I’m reading Philip Yancey’s book "The Jesus I never knew" . It brings up a lot of feelings of appreciation for Jesus, or should I say love for the King I follow. I am pulled into His presence and intrigued by the way He lived life on earth. My mind is going through the chapters of the gospels and also through the chapters of my own life getting more clarity of His involvement in my life and how much He loves me.
It is fascinating the way He journeyed through His last three years on earth. The way He could live His live in the knowledge of the big picture. He knew who He was ( how much I would like to know who I am), He was totally secure in His relationship with the Father and the purpose of His live. Reading the book makes me aware again that He is the person I want to follow.
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Yesterday I had a shower in the middle of the day. Just to cool down. It felt so good. As I was standing in the shower I realized that hot season is approaching. The time when everything takes extra effort. Especially mental activities. Today is 33 degrees. Next week 36 is predicted. With April being the hottest month I’m not really looking forward to the heat and sweat. (expect while being at the beach)
On the positive side. The pool will be warm enough for my taste. I like it when the water is more then 25 degrees. We are also closer to our holidays. Something I’m in desperate need of.
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Here some strange things Christians told me over the years about missions or missionaries. Some hurt, some are just funny. Other have some truth within them.
1. If you go on the mission field you will miss the coming revival in Switzerland
After being oversees for seven years, they are still waiting. Perhaps I will be back in time for the big one.
2. Missionaries steal the resources of the local church.
One of my favorites. What shall I say. Whose resources are they anyway?
3. When you will go back to Switzerland, you will be on social welfare
This one is for missionaries living on personal suppport (living by faith) "Seek first the Kingdom…consider the lilies…" There was some genuine concern behind that one. I trust for God’s provisions wherever I will be. Not always easy, but extremely good for faith building.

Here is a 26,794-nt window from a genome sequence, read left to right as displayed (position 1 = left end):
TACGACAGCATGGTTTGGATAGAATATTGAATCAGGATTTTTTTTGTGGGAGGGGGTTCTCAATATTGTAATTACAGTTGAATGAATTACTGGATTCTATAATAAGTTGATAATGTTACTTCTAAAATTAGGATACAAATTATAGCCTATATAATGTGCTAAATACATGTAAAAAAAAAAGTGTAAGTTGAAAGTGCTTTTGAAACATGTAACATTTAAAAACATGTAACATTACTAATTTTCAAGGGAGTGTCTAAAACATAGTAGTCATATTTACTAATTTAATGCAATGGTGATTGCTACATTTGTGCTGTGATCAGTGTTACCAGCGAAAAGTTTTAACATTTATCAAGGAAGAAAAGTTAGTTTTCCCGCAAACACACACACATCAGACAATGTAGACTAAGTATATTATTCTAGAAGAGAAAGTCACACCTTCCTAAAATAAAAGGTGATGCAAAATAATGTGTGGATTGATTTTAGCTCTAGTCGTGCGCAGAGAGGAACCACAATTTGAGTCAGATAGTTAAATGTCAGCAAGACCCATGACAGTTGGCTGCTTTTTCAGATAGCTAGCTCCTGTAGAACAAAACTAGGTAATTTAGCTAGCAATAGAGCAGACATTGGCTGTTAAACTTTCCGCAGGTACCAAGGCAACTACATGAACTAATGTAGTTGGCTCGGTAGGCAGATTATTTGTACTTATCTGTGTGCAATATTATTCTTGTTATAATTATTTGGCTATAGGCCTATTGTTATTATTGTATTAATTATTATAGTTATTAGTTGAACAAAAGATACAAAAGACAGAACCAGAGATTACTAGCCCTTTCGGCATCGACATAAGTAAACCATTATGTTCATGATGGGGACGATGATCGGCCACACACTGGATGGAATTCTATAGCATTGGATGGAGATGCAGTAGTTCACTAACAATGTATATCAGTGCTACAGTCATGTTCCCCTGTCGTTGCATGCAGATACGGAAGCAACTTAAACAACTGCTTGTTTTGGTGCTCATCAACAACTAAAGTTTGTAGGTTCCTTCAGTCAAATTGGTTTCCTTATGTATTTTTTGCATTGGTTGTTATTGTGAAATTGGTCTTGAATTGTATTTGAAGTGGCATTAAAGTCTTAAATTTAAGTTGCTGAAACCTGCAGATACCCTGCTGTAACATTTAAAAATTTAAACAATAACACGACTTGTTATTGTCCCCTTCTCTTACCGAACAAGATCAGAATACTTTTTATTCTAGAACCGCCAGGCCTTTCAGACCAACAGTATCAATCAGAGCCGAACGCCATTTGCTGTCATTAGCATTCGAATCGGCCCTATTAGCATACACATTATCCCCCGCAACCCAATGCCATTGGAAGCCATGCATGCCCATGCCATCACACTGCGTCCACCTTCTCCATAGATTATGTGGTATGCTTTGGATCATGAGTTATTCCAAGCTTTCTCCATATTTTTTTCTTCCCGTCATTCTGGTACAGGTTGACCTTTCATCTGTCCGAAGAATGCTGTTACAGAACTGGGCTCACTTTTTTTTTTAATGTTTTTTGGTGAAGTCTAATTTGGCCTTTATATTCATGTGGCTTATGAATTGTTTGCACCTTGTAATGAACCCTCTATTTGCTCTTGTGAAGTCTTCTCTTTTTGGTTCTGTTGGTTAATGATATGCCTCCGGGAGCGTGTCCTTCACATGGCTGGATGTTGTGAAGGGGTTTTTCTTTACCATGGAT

4. Missionaries destroy the local cultures
(unfortunately true in some cases) I think the real problem lies in exploitation of the rich and powerful over the poor. It lies in the motivation, the strategy and ethics of the missionaries going about their calling. I think globalisation, tourism and quick money are more dangerous to local cultures. Everybody rather uses the motorbike then going by foot. The accousation mostly comes from tourists/travelors to those cultures bringing their strange customs, money and ideas as examples. They also want to go to places where there are no tourist (to the "untouched" hilltribe village)
5. Missionaries are to expensive...
…let the nationals do it themselves they are cheaper. Again there is some truth behind this one. As if God has a resource problem. I never knew that money was an issue with God.
6. You are throwing away your gifts and talents
True. What if I would have stayed? I could be more efficient. Then is it really about my gifts, talents and efficiency or about serving the King? I’m in His service. If He wants to use me with my gifts or just to wash someones feet is a question of do I serve Him or myself.
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This morning I’m going to teach English. Something I did for the last five years. The places are changing. I taught at different schools, different ages. At the moment I teach at the tourist police. It is just a couple of hours a week and i do it on a voluntary basis (meaning for free).
All the children seem to learn English from an early age in Thailand. Still there are not that many people who can speak or carry a conversation in English. I met English teachers in Thai schools who themselves didn’t speak English. Often reading and writing as well as understanding simple texts are not a problem. It is the speaking part which seems to scare them. Sometimes it’s fear of "loosing face" when making a mistake, the fear of being laughed at, or the intimidation of the "farangs" (foreigners) loud voice and self confidence. I have sometimes similar problems when I speak Thai on a bad day. The tones would be wrong, people don’t understand what I’m saying and I would get insecure.